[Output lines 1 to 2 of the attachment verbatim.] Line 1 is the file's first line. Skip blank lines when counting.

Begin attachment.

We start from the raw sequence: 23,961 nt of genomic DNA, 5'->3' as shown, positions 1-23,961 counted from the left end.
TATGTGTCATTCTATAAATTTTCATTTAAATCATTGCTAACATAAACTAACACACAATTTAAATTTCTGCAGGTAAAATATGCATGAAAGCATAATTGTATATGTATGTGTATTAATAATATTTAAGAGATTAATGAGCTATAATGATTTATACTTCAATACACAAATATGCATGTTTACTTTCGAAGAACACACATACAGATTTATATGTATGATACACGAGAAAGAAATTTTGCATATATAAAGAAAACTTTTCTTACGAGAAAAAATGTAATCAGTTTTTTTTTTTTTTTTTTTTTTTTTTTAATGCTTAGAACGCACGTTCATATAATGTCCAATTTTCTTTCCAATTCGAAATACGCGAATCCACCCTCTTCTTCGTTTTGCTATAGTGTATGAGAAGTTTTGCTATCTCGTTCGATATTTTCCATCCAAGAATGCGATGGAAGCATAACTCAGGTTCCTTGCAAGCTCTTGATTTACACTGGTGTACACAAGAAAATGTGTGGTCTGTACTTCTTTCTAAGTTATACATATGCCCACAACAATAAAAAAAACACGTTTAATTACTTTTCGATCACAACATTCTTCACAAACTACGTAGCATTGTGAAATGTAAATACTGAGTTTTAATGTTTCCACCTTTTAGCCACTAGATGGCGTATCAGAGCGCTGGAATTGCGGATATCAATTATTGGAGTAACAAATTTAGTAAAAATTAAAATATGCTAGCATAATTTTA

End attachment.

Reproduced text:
We start from the raw sequence: 23,961 nt of genomic DNA, 5'->3' as shown, positions 1-23,961 counted from the left end.
TATGTGTCATTCTATAAATTTTCATTTAAATCATTGCTAACATAAACTAACACACAATTTAAATTTCTGCAGGTAAAATATGCATGAAAGCATAATTGTATATGTATGTGTATTAATAATATTTAAGAGATTAATGAGCTATAATGATTTATACTTCAATACACAAATATGCATGTTTACTTTCGAAGAACACACATACAGATTTATATGTATGATACACGAGAAAGAAATTTTGCATATATAAAGAAAACTTTTCTTACGAGAAAAAATGTAATCAGTTTTTTTTTTTTTTTTTTTTTTTTTTTAATGCTTAGAACGCACGTTCATATAATGTCCAATTTTCTTTCCAATTCGAAATACGCGAATCCACCCTCTTCTTCGTTTTGCTATAGTGTATGAGAAGTTTTGCTATCTCGTTCGATATTTTCCATCCAAGAATGCGATGGAAGCATAACTCAGGTTCCTTGCAAGCTCTTGATTTACACTGGTGTACACAAGAAAATGTGTGGTCTGTACTTCTTTCTAAGTTATACATATGCCCACAACAATAAAAAAAACACGTTTAATTACTTTTCGATCACAACATTCTTCACAAACTACGTAGCATTGTGAAATGTAAATACTGAGTTTTAATGTTTCCACCTTTTAGCCACTAGATGGCGTATCAGAGCGCTGGAATTGCGGATATCAATTATTGGAGTAACAAATTTAGTAAAAATTAAAATATGCTAGCATAATTTTA